The world’s largest lesbian, gay, bisexual, transgender, and queer media advocacy organisation, GLAAD is urging the Food and Drug Administration (FDA) to lift the ban on gay men donating blood.

Amid the COVID-19 pandemic, GLAAD has organised a petition, calling on the FDA to allow LGBTQI men to donate blood after the American Red Cross had to cancel 2,700 blood drives in the past month.

The petition comes after Surgeon General Jerome Adams announced that as of March 16, blood drive cancellations due to COVID-19 outbreaks had resulted in 86,000 fewer donations and a severe reduction in US blood supply.

Adams is calling on “millennials and Gen Z” to donate, as “blood centres are open now and in need of your donation.”

“One donation can save up to three lives,” he said.

The FDA does not allow men who have sex with men to donate blood if they’ve had sexual contact in the 12 months before donation due to concerns surrounding HIV infection.

CEO and president of GLAAD, Sarah Kate Ellis, said in a statement that now is the time to access every available avenue for medical support.

“The FDA needs to put science above stigma,” she said.

“Gay and bisexual men … want to give blood and should be able to contribute to help their fellow Americans.”

The FDA previously placed a lifetime ban in 1983 for men who have sex with men but changed to the 12 month deferral period in 2015.

This policy is also reflected in Australia, where men who have sex with men cannot donate blood in a 12-month window either.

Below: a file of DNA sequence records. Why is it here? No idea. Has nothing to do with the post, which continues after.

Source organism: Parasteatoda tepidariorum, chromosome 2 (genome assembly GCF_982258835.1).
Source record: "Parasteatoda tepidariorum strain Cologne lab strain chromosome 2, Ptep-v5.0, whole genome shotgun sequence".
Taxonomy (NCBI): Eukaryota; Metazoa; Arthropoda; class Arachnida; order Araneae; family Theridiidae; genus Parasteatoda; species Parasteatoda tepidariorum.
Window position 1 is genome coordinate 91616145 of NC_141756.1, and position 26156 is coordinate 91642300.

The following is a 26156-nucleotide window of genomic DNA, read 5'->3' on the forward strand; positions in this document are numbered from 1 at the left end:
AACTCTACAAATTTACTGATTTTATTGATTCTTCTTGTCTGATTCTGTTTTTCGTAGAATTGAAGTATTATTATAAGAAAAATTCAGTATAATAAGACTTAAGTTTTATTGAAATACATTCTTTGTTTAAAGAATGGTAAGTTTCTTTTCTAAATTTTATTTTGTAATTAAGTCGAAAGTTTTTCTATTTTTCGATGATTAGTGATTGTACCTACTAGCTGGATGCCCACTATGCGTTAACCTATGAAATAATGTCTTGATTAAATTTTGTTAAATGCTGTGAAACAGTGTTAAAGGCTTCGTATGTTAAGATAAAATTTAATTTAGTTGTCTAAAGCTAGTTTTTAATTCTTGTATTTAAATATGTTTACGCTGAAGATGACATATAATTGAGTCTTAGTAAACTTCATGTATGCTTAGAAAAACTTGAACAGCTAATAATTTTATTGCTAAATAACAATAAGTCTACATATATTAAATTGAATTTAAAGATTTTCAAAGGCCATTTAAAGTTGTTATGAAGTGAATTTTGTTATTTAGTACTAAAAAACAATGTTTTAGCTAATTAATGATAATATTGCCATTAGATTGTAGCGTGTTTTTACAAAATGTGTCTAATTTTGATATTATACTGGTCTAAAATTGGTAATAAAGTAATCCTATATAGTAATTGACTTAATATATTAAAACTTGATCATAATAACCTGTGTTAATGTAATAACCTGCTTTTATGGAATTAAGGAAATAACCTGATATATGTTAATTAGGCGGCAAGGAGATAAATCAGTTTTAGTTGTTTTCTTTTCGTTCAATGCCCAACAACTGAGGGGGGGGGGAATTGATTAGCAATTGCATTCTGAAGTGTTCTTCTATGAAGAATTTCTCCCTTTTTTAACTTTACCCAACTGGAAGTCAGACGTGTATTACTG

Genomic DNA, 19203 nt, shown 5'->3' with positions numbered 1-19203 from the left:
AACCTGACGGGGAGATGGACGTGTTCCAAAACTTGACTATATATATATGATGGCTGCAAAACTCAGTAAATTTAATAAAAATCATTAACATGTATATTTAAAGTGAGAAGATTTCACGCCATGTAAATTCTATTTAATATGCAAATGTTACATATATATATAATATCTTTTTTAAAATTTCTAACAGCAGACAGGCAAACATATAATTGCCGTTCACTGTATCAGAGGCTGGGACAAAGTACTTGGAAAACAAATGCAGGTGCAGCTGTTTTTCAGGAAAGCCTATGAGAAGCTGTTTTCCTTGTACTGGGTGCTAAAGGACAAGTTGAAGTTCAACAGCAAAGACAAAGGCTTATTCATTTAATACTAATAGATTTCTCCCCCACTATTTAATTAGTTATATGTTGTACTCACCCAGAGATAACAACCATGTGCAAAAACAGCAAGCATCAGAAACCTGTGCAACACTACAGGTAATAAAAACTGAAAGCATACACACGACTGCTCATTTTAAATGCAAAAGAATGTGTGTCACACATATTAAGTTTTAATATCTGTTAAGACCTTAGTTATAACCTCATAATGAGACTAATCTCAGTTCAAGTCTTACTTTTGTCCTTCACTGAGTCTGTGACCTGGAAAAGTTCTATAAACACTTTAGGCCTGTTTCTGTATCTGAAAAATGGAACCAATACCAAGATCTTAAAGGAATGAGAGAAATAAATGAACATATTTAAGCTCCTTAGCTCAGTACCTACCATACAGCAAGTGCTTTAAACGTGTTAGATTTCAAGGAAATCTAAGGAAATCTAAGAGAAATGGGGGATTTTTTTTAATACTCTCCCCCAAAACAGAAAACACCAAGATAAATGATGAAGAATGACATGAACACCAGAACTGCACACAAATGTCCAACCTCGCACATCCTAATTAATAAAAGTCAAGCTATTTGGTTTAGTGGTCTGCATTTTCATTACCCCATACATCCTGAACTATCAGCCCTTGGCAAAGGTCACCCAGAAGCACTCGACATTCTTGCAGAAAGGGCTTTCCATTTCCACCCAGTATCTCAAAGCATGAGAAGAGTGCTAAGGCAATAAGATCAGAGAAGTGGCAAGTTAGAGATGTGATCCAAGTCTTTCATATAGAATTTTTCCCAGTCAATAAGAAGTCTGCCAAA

Furthermore, this 12-month policy has occasionally been applied to transgender women, which only further proves the existence of its tone-deaf and outdated insinuations.

The petition iterates that the ban is not only scientifically inaccurate but also counterproductive for the current health climate.


“This antiquated ban is not only discriminatory but has been debunked by leading medical organisations for years,” the petition reads.

“The American Public Health Association has argued that the current ban “is not based in science but appears to be modelled after other countries’ choices and fears,”

“The American Red Cross has also spoken out against the ban, noting that “blood donation eligibility should not be determined by methods that are based upon sexual orientation.”

US Senator of San Francisco, Scott Wiener is an LGBTQI politician who also cannot give blood due to his sexual orientation. Wiener said in a statement that the FDA needs to depend on science and trust in rigorous HIV testing rather than its archaic policies.

“This blood shortage threatens lives,” he said.

“Yet, despite this emergency need, the FDA continues to take a non-science-based approach by irrationally excluding sexually active gay and bisexual men from donating.”

“The reality is that blood banks test all blood for HIV, and modern testing techniques are overwhelmingly accurate in detecting and discarding HIV-positive blood.

“We’re in a national and global healthcare emergency, and it’s all hands on deck. We need the FDA to take a science-based, rational approach to blood donation — and to end this discriminatory exclusion.”


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